Antóin Mac Gabhann, also known as Tony Smith, gave the first afternoon of classes that I took. He was so incredibly friendly. He’s been playing for years. The stories he told us were amazing. Back in the day, he would have to pay, along with his music buddies, for a room to rent to play sessions in because the bars didn’t want any Irish music inside. He laughingly told us that now he knows musicians who refuse to play if they aren’t paid. You can really tell he loves the music. Even when we asked him about his favorite pieces or his favorite players, he said he “loves all of the tunes equally” and that his favorite players come from all over and are not necessarily well-known.

Mairead Fitzgibbon taught the second morning of classes. She was so easy to learn from. Her style was so clean and she had such a wide knowledge of so many tunes. She even explained some simple techniques to help embellish the tunes we were learning.

I didn’t even look up any information about the teachers before getting home on Sunday. I’m glad I didn’t, or else I would’ve been super intimidated!

Since then, I’ve been practicing at least four days a week. We’re already looking at festivals for this summer…!

 

La belle vie en Bretagne

As I described in my last post, work has been pretty rough lately. Thank goodness for the French school system and two weeks of holidays in February.

Holidays came right when I needed them to this time around. The first week all I did was crochet, clean, cook, and cuddle the bunny and puppy. It was rather therapeutic.

The second week, M took holidays as well and we headed out to Bretagne, or Brittany as us Anglophones call it. Neither of us had ever been, and we had two great reasons to go: our two amazing neighbors from back in Wazemmes (let’s call them Ma and Mu) recently moved to Brittany and we missed them like crazy, and the Brittany Winter School Irish music festival was happening in a town called Le Bono, also in Brittany. So off we went!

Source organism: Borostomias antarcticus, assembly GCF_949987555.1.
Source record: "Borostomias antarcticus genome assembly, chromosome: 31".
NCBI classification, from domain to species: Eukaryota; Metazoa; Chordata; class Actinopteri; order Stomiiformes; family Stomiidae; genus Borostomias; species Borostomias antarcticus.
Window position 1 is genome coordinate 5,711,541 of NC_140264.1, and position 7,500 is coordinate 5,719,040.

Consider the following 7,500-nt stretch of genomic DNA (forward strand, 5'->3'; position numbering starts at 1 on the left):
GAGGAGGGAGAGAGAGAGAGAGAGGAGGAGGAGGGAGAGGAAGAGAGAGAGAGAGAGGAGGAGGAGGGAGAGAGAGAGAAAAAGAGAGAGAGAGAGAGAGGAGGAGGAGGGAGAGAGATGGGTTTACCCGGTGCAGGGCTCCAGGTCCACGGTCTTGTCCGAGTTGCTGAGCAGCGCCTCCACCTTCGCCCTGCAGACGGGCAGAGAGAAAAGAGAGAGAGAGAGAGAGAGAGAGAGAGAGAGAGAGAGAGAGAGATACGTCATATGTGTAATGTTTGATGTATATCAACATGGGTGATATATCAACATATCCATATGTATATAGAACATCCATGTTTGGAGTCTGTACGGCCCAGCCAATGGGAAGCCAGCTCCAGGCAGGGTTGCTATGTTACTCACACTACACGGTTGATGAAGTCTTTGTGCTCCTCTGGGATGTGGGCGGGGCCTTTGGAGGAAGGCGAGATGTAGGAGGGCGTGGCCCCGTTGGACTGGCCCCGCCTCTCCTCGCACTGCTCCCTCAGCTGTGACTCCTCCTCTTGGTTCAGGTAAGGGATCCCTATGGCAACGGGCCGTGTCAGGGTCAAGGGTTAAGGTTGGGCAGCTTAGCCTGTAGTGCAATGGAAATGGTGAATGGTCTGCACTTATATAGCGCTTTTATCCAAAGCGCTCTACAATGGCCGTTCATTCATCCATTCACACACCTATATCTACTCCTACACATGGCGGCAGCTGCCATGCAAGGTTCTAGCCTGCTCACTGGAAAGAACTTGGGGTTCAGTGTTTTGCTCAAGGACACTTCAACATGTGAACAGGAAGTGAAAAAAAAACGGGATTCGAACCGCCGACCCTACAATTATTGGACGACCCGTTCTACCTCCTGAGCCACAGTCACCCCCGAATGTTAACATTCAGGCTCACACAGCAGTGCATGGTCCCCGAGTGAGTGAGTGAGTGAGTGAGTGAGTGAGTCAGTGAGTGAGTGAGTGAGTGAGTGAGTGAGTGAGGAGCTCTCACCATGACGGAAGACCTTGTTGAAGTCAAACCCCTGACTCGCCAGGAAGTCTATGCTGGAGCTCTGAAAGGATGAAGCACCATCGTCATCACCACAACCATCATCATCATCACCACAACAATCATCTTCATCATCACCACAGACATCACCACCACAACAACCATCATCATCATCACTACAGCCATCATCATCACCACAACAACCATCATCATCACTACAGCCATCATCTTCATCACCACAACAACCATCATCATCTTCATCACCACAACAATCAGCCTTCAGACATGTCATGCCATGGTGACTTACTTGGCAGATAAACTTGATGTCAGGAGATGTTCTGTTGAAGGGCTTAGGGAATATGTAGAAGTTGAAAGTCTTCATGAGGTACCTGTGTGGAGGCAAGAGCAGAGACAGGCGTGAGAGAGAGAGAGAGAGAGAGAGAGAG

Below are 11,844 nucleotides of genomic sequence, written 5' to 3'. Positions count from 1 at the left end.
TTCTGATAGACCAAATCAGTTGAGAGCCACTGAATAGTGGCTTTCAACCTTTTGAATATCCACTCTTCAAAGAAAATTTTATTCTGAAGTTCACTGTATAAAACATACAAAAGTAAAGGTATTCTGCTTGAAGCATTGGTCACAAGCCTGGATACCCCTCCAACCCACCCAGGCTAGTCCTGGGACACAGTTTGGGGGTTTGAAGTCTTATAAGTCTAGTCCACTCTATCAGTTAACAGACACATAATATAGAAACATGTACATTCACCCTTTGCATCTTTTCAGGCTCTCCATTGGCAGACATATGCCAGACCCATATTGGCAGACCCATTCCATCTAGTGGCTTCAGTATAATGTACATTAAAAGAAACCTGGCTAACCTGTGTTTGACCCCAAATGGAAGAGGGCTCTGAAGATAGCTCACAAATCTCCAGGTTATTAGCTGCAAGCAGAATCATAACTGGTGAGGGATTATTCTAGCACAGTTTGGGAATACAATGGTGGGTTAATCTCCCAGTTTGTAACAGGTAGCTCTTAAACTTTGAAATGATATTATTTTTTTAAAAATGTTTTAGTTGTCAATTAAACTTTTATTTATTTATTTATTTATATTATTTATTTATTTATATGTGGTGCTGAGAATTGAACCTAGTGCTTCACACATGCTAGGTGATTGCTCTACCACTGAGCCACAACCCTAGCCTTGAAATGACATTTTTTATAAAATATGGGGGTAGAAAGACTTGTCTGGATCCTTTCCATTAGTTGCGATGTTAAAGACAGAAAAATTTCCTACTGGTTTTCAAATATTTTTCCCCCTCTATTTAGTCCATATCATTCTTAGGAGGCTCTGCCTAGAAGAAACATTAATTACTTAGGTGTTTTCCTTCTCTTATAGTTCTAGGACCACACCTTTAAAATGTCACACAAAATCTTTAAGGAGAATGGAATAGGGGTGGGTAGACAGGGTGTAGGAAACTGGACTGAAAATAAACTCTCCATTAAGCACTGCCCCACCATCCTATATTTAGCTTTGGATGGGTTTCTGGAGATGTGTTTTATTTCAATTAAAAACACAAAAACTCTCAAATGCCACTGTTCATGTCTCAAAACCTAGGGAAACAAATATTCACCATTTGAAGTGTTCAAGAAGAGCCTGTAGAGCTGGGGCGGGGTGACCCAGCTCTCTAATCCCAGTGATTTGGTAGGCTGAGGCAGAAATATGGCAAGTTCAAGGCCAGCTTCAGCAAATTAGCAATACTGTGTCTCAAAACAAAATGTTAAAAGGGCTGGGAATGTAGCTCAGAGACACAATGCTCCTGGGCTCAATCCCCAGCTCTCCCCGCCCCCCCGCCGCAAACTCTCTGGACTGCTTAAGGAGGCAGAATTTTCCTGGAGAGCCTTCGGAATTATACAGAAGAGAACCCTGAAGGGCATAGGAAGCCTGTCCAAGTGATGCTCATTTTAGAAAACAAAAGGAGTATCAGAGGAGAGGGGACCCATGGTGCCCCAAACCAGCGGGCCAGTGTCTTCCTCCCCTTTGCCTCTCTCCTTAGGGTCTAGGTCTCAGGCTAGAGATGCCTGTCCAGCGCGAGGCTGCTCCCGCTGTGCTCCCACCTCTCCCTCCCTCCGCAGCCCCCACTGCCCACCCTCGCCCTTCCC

M was extra happy to take this 7.5 hour road trip with me, because this time I could finally help him drive!

Sunday, Monday, and Tuesday, we spent some quality time with Ma and Mu. Now that they’ve been living in Lochmariacher for a little over 6 months (and vacationing there for even longer!), they knew exactly where to take us to show off their new region.

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Ma and Mu’s backyard
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Mu and M heading out to fish for clams
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The town of Lochmariacher seen from the docks

The first day, we walked around their town via the beach. Lochmariacher is on the inside of the gulf, so the climate is usually calm. In the afternoon, Mu took M and I clam fishing at his favorite spot. M and I have both been vegetarian for a few years now, but for our own reasons, we decided to eat the clams that we responsibly fished and oh-so-lovingly prepared on our own!

Day 2 was another sunny day so we made good use of it by spending it at the beach! In the morning we visited the town of Trinité sur Mer, with its enormous dockyard and adorable hilly streets. We even got a personal tour of the atelier of an artisan and former Navy man who restores sea-related treasures. After a yummy lunch at a crêperie in the cute little town of Carnac, we wandered around the beach and played on the rocks at the beach on the peninsula called Quiberon. On the way back, we stopped at one of the naturally preserved – yet free to visit! – sites of menhirs, which are basically large rocks that have been placed into formations thousands of years ago. We don’t know why, but it is rather impressive.

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The docks at la Trinité sur Mer
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Menhirs
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M playing on the rocks at the beach

On Wednesday, the Brittany Winter School started. It’s the tenth year of this Irish music festival, and it was a blast. Famous musicians from all over Ireland come to play with musicians from all over France – and other countries! – to play in sessions, show off their instruments, give masterclasses, and more. Since M was rehearsing with his group for the open stage session later that day, I headed off to Vannes in the afternoon with Ma and Mu to visit the city. That night, we enjoyed the first of many sessions in a local bar.

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Session #1 of many at Le Vieux Pont Bar

The festival merits a post on its own, so check back later this week to hear all about it!